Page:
The United States’ reinstatement of its Remain in México program has sparked both fear and hope in migrants waiting in Mexico’s northern border cities.
The reinstatement last week of the Donald Trump-era program officially named Migrant Protection Protocols (MPP), which forces the migrants, refugees and asylum seekers to wait in this country while U.S. authorities evaluate their applications for entry, has been met with disappointment, frustration and concern among migrants and activist communities.
The restarting of the program brings uncertainty for activists such as José María Lara, director of the Youth Movement 2000 shelter in Tijuana, who said that they have not been told what will happen to those who continue to try to reach the US.
The activist recalled that in 2019, when the program began, Central Americans repeatedly tried to obtain political asylum until they became exhausted and abandoned their objective.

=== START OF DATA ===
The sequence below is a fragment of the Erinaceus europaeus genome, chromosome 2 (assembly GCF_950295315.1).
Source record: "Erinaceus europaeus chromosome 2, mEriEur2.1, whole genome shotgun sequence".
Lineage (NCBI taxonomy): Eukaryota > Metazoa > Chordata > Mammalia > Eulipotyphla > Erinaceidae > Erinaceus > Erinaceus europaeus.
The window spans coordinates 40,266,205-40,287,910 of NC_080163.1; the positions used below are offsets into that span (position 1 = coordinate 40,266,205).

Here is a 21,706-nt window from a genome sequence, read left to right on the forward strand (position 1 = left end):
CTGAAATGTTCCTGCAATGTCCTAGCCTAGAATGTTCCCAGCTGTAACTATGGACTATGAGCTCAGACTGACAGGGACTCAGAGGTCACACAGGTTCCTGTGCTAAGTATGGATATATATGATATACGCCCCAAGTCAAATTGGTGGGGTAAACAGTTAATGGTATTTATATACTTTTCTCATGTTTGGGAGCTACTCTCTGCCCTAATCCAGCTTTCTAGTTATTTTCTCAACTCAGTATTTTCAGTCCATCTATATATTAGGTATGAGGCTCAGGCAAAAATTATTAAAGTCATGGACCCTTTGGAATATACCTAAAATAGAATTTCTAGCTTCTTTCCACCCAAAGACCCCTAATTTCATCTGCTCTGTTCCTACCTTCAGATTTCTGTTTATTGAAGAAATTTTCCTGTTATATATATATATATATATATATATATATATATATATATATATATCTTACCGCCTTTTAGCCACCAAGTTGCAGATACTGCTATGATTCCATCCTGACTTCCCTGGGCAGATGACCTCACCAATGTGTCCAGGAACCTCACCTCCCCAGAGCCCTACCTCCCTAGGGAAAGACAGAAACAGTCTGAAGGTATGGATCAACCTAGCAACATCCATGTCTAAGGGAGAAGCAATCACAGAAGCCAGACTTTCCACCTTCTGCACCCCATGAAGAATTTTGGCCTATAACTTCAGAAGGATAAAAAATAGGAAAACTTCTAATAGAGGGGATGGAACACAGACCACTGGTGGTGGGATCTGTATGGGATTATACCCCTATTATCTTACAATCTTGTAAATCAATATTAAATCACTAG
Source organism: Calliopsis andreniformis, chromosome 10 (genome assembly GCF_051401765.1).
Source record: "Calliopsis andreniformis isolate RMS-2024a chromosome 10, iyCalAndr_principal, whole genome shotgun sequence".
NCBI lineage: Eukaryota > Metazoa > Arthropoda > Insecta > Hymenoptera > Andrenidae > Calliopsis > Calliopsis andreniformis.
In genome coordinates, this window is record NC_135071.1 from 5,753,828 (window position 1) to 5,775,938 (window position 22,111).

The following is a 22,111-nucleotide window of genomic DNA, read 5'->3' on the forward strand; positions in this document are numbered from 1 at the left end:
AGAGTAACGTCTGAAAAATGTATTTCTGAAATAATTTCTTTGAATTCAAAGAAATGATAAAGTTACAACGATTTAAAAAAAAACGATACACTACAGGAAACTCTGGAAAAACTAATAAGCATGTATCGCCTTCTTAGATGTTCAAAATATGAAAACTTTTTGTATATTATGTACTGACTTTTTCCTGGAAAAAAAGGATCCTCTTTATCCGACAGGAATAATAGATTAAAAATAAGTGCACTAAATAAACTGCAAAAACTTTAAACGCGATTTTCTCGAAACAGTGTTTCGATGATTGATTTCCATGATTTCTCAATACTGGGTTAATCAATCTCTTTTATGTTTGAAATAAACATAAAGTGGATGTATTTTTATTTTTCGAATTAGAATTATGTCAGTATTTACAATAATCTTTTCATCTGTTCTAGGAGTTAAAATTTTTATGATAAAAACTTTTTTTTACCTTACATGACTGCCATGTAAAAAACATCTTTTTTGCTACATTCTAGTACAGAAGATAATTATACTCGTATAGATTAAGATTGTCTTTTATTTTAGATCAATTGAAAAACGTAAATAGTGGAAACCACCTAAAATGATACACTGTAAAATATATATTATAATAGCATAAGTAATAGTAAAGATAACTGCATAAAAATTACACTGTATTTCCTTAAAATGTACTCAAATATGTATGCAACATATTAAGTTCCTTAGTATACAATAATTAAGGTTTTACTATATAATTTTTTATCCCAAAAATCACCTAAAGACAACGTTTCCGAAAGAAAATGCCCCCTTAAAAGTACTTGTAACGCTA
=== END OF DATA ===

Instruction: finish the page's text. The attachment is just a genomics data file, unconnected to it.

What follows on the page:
Meanwhile, migrant families are also uncertain about what this program entails, as is the case of a woman from Honduras, who has spent more than eight months in Tijuana sleeping in the Youth Movement 2000 shelter.
She said she has no clear information about the program, but reaching the U.S. is her priority and she will wait as long as necessary. Otherwise, she will stay in México, but returning to Honduras is not an option.
For Almadelia Nava, originally from Acapulco, Mexico, things are not much different. She arrived on Sunday with her husband, two daughters and her adolescent son, whose two thumbs were amputated by members of a criminal group.
“They beat him, mistreated him, cut off his fingers and threw him away thinking he was dead. We don’t want to go back for fear that they will grab him,” said Almadelia.
According to an official letter issued by José Luis Pérez of the Mexican Academy of Human Rights, Mexico will receive more than 26,000 migrants to await the resolution of their political asylum process, of them about 10,000 in Tijuana.
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